Authorities can also encourage the use of fuel-efficient vehicles and practices that enhance the efficiency of vehicles and industrial processes. It can help reduce the demand for petrol and decrease the volatility in prices.
The government can take matters into its own hands by adjusting taxes and providing subsidies to consumers to offset price fluctuations. However, such measures depend on government policies.
Petrol is a fuel that is easily available in India thanks to the petrol stations that are present in the nook and corner of the country. In this section, let's look at some of India's major petrol pump brands. Note that they are not ranked in any order and are mentioned for informational purposes only.
Indian Oil is the largest oil and gas company in India, owned by the Government of India. It operates a network of petrol stations across the country under the brand name IndianOil Xpress.
Bharat Petroleum is also a government-controlled oil and gas company in India. It operates a network of petrol pumps across the country under the brand name BPCL Petrol Pump.
Hindustan Petroleum operates a couple of major oil refineries in India and produces an array of petroleum products. It operates a network of petrol filling stations across India under the brand name HP Petrol Pump.
Royal Dutch Shell is a multinational oil and gas company. The firm operates a network of petrol filling stations in India under the brand name Shell Petrol Station.
Reliance Industries is a privately-owned oil and gas company in India. It is one of the largest private-sector oil companies in the country and runs one of the largest oil refineries in India. The company operates a network of petrol stations under the brand name Reliance Petrol Station.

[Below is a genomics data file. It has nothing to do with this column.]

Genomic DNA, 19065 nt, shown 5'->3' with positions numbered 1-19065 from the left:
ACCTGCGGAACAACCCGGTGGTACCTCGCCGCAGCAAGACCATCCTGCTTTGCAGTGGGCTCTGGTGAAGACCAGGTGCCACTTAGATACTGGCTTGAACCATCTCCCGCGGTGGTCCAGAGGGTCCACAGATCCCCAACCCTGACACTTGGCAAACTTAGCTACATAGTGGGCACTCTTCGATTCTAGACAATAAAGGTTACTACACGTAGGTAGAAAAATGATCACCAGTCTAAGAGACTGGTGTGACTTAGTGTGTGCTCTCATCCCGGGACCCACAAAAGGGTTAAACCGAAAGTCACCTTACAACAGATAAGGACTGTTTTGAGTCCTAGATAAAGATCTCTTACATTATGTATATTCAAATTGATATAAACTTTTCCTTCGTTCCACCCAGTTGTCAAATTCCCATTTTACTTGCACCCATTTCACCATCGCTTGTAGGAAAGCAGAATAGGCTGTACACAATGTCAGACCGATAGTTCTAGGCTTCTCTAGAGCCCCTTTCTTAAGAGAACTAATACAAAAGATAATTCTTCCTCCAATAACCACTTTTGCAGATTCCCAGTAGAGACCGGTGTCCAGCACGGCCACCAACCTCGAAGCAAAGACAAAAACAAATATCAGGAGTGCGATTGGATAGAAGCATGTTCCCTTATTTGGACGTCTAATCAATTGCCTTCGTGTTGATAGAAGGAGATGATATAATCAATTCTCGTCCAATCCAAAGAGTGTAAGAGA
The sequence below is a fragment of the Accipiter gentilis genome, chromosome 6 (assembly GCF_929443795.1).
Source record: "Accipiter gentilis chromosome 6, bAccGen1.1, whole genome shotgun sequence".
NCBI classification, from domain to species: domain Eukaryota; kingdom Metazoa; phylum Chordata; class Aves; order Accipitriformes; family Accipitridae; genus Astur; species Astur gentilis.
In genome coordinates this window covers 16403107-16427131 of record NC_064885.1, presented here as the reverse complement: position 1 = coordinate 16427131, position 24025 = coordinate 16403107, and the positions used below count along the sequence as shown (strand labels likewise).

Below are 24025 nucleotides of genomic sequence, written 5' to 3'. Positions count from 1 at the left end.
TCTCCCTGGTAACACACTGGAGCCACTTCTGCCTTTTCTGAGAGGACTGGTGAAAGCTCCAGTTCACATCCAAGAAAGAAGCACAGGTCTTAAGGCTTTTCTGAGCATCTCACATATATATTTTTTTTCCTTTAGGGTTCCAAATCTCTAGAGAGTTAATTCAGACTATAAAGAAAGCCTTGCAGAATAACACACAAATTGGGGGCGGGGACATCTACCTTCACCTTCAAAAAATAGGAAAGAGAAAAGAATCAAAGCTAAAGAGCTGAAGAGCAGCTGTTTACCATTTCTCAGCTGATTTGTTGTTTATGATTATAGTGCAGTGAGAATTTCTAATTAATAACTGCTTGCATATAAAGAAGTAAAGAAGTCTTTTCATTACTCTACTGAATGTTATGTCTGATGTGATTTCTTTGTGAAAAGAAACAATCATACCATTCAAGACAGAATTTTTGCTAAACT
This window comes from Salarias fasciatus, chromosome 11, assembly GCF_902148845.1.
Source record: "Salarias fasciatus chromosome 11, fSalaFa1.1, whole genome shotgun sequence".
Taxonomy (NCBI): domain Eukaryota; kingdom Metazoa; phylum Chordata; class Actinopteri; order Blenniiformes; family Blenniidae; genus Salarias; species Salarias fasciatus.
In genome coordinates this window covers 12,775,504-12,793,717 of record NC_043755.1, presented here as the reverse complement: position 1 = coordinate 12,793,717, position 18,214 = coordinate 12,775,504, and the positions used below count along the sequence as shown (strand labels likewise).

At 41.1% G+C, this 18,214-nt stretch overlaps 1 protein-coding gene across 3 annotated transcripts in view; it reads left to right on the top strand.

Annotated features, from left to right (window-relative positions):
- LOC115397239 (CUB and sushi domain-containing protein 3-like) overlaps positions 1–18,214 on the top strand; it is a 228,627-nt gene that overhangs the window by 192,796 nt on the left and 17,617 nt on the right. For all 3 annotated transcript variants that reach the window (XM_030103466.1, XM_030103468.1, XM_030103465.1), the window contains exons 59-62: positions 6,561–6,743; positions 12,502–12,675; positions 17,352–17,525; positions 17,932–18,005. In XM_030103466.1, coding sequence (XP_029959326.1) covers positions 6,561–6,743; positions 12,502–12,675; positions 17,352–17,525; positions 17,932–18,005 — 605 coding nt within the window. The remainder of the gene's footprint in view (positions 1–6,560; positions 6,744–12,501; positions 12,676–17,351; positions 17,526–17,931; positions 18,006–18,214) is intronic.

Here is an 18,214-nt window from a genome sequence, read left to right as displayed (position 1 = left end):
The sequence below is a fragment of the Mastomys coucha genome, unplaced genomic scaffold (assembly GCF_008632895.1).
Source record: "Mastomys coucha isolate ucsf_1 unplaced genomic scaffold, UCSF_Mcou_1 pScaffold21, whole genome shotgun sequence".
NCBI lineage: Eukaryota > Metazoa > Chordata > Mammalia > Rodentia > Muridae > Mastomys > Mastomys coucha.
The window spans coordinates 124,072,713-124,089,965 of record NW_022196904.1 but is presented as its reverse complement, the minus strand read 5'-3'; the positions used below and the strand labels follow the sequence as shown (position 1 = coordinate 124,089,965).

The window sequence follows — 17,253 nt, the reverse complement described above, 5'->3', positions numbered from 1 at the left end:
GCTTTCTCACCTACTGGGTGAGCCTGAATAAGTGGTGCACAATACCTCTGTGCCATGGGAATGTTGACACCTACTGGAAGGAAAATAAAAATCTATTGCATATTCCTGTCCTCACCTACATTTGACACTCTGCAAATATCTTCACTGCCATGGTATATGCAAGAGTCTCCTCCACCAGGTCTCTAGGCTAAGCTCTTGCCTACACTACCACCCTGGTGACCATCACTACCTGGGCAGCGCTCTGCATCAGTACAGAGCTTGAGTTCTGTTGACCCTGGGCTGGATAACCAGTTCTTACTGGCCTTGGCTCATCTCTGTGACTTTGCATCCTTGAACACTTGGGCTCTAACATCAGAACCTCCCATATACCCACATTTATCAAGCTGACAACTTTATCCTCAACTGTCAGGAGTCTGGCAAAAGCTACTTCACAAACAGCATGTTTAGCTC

Essar Oil is a private-owned oil and gas company, which is part of the Essar Group (previously known as Nayara Energy). It operates a network of petrol filling stations in the country under the brand name Essar Petrol Station.
Petrol prices and motor insurance are related to each other in more than one way. High petrol prices can trigger a chain reaction which can trickle down to insurance premiums. For instance, a petrol price hike can increase manufacturing costs and, in turn, increase the cost of vehicles. The higher the value of the vehicle, the higher the insurance premium. In contrast, it can also reduce the demand for petrol vehicles, negatively impacting the motor insurance sector.
Note that if you buy a vehicle, motor insurance is necessary, irrespective of fuel type and fuel prices in the market. Hence, it’s better to opt for a motor insurance plan that offers comprehensive coverage. You can also check out our car and bike insurance plans if you are looking to insure your petrol vehicle.
The petrol prices in India fluctuate due to a variety of factors, some of which are listed below.
International crude oil prices
Rupee to Dollar exchange rates
Government policies and taxes
Refining and distribution costs
Supply and demand
The petrol prices are determined by considering the factors mentioned below.
Crude oil prices
Central and State government taxes (excise duty, VAT, etc.)
Accurately predicting the petrol prices in India is difficult, as it depends on wide-ranging factors. It includes crude oil prices, Rupee to Dollar exchange rates, government taxes, etc. However, experts may make educated guesses by monitoring the market trends.
Prices of petrol in India are comparatively low compared to other countries such as the United States. However, the prices are on the higher side when compared to some other Asian countries. That’s mainly due to government taxes and additional costs that add to retail pricing.
to keep your petrol expenses in check.
Plan your journey before you set off in your vehicle.
Use the correct grade of petrol as recommended by your vehicle manufacturer.
Keep your vehicle in perfect shape by servicing it regularly.
Compare petrol prices at different filling stations.
Use alternative fuel vehicles such as electric vehicles.
The above content is sourced from different platforms on the internet and for informational purposes only. The data/information mentioned on this page is subject to change depending on the government/oil companies' notifications.